‘Terrorizing behavior’: Suspect in Idaho girl’s 1982 killing abused, victimized females
Ruth Brown, Idaho Statesman
Editor’s note: This story contains graphic descriptions that may be upsetting to some readers.
BOISE (Idaho Statesman) — By age 47, David Allen Dalrymple had been convicted of violently abusing three women and sexually abusing one girl.
Since then, he’s been accused of abusing at least two other girls, though he was never charged in those cases, Canyon County authorities say.
Those females were all victimized, however, after the crime that has Dalrymple’s name in the news: the rape and killing of 9-year-old Daralyn Johnson. Daralyn was abducted in 1982 in Nampa, but Dalrymple was just named as the suspect in her brutal death this month.
The wrong man — Charles Fain — sat on death row for 18 years before he was exonerated in 2001. While Fain sat in prison, Dalrymple was committing multiple misdemeanors, narrowly avoiding the state penitentiary. In 2004, after Fain was released, Dalrymple was convicted of his first felonies, including kidnapping and sexual abuse. The Ada County judge who sentenced him said in court that Dalrymple was beyond hope for rehabilitation.
The cases that landed him in prison did not reflect his first felony charge. He was charged in 1991 in Ada County on suspicion of aggravated assault for choking a woman until she lost consciousness, according to court records. The charge was later amended down to misdemeanor battery.
SO WHO IS DAVID DALRYMPLE?
The suspect in Daralyn’s killing has a criminal history and repeated defiance of court protection orders, which outline his pattern of behavior toward females.
The Idaho Statesman requested copies of law enforcement reports and court records in Dalrymple’s previous cases, spreading across three Idaho counties and dating back to 1990. All of his victims were women or girls. All of his cases reflected violent tendencies. (The Statesman eliminated charges that were dismissed and did not include charges before 1990, which are not available through a public search.)
Dalrymple spent much of his adult life in and out of police custody, dating to the 1980s. From accessible public records, some of his history is as follows:
- In 1990, Dalrymple was cited for misdemeanor domestic battery in Ada County. He was accused of dragging a woman by her hair, beating her and telling her she deserved to be killed.
- In 1991, he was charged in Ada County on suspected aggravated assault for allegedly choking a woman until she lost consciousness. The charge was later amended down to misdemeanor battery.
- In 1996, he was cited by the Nampa Police Department for violating a domestic protection order and resisting arrest. A copy of the citation did not identify the victim.
- In 1996, he was cited for misdemeanor malicious injury to property in Ada County.
- In 2000, he violated a protection order in Adams County that a woman had in place after a battery case. The battery charge was later dismissed, but he pleaded guilty to violating the order.
- Between 2000 and 2003, he was accused of sexually abusing a girl between the ages of 8 and 11. He was sentenced for that abuse in 2004.
- In 2003, he kidnapped a woman and her child. He was sentenced for that in 2004 as well.
- On Oct. 29, 2004, he was sentenced to 20 years to life in prison in Ada County on kidnapping, lewd conduct and sexual abuse convictions. He was 47 years old.
THE VOICES OF HIS VICTIMS
The Statesman found that at least three women had protection orders against Dalrymple at some point.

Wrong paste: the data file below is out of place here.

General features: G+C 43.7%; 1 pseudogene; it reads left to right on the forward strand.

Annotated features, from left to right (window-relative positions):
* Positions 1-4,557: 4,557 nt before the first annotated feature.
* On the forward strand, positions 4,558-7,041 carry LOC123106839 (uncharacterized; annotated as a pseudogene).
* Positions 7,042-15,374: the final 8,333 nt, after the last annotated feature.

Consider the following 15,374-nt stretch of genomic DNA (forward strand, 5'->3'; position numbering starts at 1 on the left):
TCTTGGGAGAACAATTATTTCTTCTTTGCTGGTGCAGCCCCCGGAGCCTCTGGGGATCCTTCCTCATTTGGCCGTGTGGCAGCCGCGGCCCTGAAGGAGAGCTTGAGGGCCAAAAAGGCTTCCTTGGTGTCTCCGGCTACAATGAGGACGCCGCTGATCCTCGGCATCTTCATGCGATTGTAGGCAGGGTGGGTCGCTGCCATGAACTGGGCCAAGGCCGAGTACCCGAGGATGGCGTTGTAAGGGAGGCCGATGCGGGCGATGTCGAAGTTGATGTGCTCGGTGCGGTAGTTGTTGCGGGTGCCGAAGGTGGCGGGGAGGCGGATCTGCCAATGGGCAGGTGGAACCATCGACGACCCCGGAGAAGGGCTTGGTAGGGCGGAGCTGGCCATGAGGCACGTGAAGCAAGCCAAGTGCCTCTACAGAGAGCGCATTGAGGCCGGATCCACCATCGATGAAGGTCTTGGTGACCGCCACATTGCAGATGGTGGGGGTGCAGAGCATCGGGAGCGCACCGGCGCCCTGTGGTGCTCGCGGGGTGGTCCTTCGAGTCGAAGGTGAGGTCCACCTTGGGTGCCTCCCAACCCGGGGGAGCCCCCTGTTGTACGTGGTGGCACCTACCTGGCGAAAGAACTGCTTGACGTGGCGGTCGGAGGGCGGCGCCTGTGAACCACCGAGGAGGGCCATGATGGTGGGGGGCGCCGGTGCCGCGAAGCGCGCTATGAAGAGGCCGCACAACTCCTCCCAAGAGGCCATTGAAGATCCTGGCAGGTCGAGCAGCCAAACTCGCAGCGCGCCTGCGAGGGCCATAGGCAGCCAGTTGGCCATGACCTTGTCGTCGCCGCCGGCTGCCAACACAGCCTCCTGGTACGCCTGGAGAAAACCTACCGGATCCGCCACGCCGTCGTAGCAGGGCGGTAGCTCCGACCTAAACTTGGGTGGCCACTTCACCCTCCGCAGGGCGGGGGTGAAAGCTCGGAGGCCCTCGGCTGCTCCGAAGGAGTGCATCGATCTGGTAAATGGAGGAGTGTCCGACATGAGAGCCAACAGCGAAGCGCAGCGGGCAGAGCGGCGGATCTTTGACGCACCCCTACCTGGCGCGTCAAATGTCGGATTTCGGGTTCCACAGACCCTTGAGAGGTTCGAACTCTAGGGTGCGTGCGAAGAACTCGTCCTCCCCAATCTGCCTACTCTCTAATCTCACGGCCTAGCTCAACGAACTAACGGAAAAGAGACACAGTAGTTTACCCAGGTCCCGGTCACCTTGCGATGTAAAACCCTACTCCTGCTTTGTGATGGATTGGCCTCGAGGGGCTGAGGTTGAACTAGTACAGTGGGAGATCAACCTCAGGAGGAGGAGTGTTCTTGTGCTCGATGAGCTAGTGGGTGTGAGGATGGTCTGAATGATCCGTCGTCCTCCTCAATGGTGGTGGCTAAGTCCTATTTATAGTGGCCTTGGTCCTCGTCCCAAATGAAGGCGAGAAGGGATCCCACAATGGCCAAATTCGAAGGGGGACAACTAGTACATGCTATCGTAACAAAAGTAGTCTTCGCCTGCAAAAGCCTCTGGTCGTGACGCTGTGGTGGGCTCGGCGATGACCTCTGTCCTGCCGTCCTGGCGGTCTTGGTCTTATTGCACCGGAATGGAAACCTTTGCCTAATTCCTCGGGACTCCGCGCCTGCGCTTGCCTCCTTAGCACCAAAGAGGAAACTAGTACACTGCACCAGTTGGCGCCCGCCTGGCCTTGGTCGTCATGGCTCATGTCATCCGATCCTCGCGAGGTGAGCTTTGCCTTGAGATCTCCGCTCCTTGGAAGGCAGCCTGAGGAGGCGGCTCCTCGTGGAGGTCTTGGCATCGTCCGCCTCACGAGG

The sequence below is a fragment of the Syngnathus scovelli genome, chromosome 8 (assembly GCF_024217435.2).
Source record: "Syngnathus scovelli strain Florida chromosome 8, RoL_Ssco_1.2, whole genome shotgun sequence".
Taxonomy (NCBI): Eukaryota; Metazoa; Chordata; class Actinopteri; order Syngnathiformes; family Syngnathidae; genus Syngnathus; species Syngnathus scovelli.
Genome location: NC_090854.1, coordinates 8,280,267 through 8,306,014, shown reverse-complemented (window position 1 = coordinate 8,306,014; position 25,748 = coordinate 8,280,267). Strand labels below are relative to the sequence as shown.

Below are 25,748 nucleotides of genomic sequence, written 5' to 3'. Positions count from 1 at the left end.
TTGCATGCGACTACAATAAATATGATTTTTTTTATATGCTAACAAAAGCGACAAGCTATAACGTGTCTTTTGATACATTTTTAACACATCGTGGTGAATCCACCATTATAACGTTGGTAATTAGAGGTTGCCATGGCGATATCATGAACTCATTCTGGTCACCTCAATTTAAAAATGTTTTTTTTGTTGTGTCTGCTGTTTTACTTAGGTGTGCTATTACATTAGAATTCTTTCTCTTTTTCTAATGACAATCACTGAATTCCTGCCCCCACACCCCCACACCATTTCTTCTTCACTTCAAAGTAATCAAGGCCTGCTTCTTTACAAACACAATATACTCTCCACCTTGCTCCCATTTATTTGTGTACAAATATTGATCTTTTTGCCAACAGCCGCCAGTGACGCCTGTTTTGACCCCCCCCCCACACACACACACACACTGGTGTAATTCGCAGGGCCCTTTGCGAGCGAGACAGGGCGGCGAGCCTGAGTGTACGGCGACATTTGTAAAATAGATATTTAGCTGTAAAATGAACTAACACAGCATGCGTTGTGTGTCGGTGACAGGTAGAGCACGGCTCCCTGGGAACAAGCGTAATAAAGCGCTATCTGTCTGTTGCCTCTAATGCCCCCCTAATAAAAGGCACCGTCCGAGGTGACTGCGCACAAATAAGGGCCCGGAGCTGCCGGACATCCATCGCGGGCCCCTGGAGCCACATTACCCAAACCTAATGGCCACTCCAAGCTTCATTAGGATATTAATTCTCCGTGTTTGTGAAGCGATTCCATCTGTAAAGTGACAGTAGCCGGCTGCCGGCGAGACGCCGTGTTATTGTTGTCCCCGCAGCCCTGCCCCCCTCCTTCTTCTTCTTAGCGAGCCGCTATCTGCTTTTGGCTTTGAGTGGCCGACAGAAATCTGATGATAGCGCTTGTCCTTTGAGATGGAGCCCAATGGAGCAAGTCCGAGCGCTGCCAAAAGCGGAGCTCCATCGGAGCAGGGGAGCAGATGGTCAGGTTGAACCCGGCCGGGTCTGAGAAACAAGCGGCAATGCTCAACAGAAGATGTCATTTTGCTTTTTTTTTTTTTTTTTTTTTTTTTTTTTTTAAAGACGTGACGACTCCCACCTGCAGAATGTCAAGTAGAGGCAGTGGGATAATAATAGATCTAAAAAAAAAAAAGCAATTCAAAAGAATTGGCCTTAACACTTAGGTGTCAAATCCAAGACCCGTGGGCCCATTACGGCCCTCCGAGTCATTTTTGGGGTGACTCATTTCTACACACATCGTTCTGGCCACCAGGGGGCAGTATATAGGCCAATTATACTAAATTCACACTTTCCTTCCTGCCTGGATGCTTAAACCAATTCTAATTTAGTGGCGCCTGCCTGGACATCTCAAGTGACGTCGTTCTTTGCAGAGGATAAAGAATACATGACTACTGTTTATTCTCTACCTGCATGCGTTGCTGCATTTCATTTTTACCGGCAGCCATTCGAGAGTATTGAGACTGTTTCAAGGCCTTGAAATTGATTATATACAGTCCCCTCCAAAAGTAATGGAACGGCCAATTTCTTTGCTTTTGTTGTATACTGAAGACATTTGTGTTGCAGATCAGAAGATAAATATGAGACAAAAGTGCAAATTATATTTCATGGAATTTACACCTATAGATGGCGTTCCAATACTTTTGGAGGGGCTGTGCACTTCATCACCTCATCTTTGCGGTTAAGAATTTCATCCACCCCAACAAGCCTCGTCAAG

Protection orders are generally put in place by a judge when a person fears for their safety from a domestic partner or previous partner. No contact orders can be put in place when a criminal case is pending.
A copy of the incident report from the 1990 domestic battery case details allegations against Dalrymple. The victim wrote in her statement to authorities that “he was yelling and telling me I deserved to be killed and all he would have to do was bury me in the pasture.”
She claimed that Dalrymple punched her, kicked her and picked her up by her hair, slamming her against a wall.
Dalrymple kidnapped a woman and her child, handcuffing and dragging the woman, according to court records. He repeatedly sexually abused the child over several years. Documents state that Dalrymple would handcuff and tie up the girl with rope at times.
The Statesman obtained a copy of the transcript from Dalrymple’s sentencing. The prosecution outlined evaluations done of him, including that authorities and experts described him as a sexual deviant with antisocial personality disorder.
The prosecution noted Dalrymple’s excessive sense of self-worth, superiority and cockiness during court proceedings. Ada County Deputy Prosecutor Jean Fisher said during his 2004 sentencing that Dalrymple was high-risk because he has “intimacy deficits,” “sexual self-regulation deficits” and “attitudes supportive of sexual offending.”
The prosecution and the judge focused on Dalrymple’s lack of accountability and repeated attempts to contact his victims, while the defense attorney focused on his use of methamphetamine at the time and his lack of prior felony convictions.
Before ordering Dalrymple to spend decades in prison, 4th Judicial District Judge Michael McLaughlin said, according to a copy of the transcript: “I can’t find there is any hope now — and I submit into the future — that you’re going to be rehabilitated, because you didn’t do anything in your mind. And I find that that is a total and complete fabrication and rationalization on your part.”
He was sentenced to 10 years in prison for first-degree kidnapping, 10 years for second-degree kidnapping, 15 years for sexual abuse of a child younger than age 16 and 20 years to life for lewd conduct with a child younger than age 16. Those sentences were to be served concurrently. His earliest eligibility for parole after those convictions would be Dec. 11, 2023, according to an IDOC spokesperson.
Now 62, Dalrymple has spent more than 15 years incarcerated. All of his appeals have been unsuccessful. He has tried repeatedly to claim that he hypnotized his sexual abuse victim into believing she was molested, but that she was never abused.
On Friday, Fisher told the Statesman in an interview that she remembers the 2004 case, but her office was not involved in the investigation into Daralyn’s 1982 killing.
Fisher has prosecuted hundreds, if not thousands, of domestic violence and sexual abuse cases, and she said she was not surprised to hear that Dalrymple could have multiple victims.
“It’s very rare for someone who is a sex offender to just have one victim,” she said. “What’s more unusual (about Dalrymple) is the level of how serious each one of them was. He engages in much more of a sense of terrorizing behavior.”